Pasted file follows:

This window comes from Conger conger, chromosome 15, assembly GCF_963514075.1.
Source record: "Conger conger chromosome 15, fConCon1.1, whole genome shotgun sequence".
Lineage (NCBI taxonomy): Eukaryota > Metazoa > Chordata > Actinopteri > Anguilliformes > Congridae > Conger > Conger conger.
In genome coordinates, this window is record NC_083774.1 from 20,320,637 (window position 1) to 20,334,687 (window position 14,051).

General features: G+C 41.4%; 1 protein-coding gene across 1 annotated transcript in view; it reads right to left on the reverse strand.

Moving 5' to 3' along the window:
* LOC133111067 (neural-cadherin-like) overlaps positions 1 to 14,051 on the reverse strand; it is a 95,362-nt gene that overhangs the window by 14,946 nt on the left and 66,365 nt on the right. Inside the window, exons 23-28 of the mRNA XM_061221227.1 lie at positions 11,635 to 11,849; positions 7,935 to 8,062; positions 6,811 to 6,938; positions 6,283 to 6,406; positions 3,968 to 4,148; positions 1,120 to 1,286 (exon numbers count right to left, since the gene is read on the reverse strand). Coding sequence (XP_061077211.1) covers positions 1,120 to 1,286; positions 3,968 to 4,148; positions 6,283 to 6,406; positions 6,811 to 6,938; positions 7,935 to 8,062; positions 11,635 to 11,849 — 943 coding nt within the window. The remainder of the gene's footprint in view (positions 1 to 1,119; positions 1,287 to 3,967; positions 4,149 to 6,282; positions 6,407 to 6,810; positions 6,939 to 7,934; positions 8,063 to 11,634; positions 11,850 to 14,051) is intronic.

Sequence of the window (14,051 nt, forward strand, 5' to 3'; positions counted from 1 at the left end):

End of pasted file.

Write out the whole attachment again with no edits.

This window comes from Conger conger, chromosome 15, assembly GCF_963514075.1.
Source record: "Conger conger chromosome 15, fConCon1.1, whole genome shotgun sequence".
Lineage (NCBI taxonomy): Eukaryota > Metazoa > Chordata > Actinopteri > Anguilliformes > Congridae > Conger > Conger conger.
In genome coordinates, this window is record NC_083774.1 from 20,320,637 (window position 1) to 20,334,687 (window position 14,051).

General features: G+C 41.4%; 1 protein-coding gene across 1 annotated transcript in view; it reads right to left on the reverse strand.

Moving 5' to 3' along the window:
* LOC133111067 (neural-cadherin-like) overlaps positions 1 to 14,051 on the reverse strand; it is a 95,362-nt gene that overhangs the window by 14,946 nt on the left and 66,365 nt on the right. Inside the window, exons 23-28 of the mRNA XM_061221227.1 lie at positions 11,635 to 11,849; positions 7,935 to 8,062; positions 6,811 to 6,938; positions 6,283 to 6,406; positions 3,968 to 4,148; positions 1,120 to 1,286 (exon numbers count right to left, since the gene is read on the reverse strand). Coding sequence (XP_061077211.1) covers positions 1,120 to 1,286; positions 3,968 to 4,148; positions 6,283 to 6,406; positions 6,811 to 6,938; positions 7,935 to 8,062; positions 11,635 to 11,849 — 943 coding nt within the window. The remainder of the gene's footprint in view (positions 1 to 1,119; positions 1,287 to 3,967; positions 4,149 to 6,282; positions 6,407 to 6,810; positions 6,939 to 7,934; positions 8,063 to 11,634; positions 11,850 to 14,051) is intronic.

Sequence of the window (14,051 nt, forward strand, 5' to 3'; positions counted from 1 at the left end):